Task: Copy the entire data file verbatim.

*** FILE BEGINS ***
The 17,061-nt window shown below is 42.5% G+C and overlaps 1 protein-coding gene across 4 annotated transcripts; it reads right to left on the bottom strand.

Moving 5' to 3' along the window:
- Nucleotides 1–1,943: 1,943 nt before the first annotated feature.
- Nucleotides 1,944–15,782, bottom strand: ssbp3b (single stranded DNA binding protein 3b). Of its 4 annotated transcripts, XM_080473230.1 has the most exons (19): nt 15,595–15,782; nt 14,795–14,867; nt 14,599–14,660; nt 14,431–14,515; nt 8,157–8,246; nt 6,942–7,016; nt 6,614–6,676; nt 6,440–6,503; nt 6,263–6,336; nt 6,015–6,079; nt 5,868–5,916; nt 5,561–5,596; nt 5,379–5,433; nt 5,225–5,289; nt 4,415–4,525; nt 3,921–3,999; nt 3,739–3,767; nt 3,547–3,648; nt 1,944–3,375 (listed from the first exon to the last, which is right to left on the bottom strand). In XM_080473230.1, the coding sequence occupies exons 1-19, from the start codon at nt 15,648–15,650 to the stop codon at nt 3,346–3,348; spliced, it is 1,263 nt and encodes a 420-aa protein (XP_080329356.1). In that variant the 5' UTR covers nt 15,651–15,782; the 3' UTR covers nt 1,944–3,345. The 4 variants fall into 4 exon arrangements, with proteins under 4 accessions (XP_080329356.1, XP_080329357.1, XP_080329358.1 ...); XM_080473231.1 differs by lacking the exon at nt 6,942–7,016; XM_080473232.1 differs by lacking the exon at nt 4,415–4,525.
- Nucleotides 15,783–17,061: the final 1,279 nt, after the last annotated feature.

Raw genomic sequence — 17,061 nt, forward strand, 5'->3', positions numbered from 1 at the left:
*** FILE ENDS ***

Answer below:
The 17,061-nt window shown below is 42.5% G+C and overlaps 1 protein-coding gene across 4 annotated transcripts; it reads right to left on the bottom strand.

Moving 5' to 3' along the window:
- Nucleotides 1–1,943: 1,943 nt before the first annotated feature.
- Nucleotides 1,944–15,782, bottom strand: ssbp3b (single stranded DNA binding protein 3b). Of its 4 annotated transcripts, XM_080473230.1 has the most exons (19): nt 15,595–15,782; nt 14,795–14,867; nt 14,599–14,660; nt 14,431–14,515; nt 8,157–8,246; nt 6,942–7,016; nt 6,614–6,676; nt 6,440–6,503; nt 6,263–6,336; nt 6,015–6,079; nt 5,868–5,916; nt 5,561–5,596; nt 5,379–5,433; nt 5,225–5,289; nt 4,415–4,525; nt 3,921–3,999; nt 3,739–3,767; nt 3,547–3,648; nt 1,944–3,375 (listed from the first exon to the last, which is right to left on the bottom strand). In XM_080473230.1, the coding sequence occupies exons 1-19, from the start codon at nt 15,648–15,650 to the stop codon at nt 3,346–3,348; spliced, it is 1,263 nt and encodes a 420-aa protein (XP_080329356.1). In that variant the 5' UTR covers nt 15,651–15,782; the 3' UTR covers nt 1,944–3,345. The 4 variants fall into 4 exon arrangements, with proteins under 4 accessions (XP_080329356.1, XP_080329357.1, XP_080329358.1 ...); XM_080473231.1 differs by lacking the exon at nt 6,942–7,016; XM_080473232.1 differs by lacking the exon at nt 4,415–4,525.
- Nucleotides 15,783–17,061: the final 1,279 nt, after the last annotated feature.

Raw genomic sequence — 17,061 nt, forward strand, 5'->3', positions numbered from 1 at the left: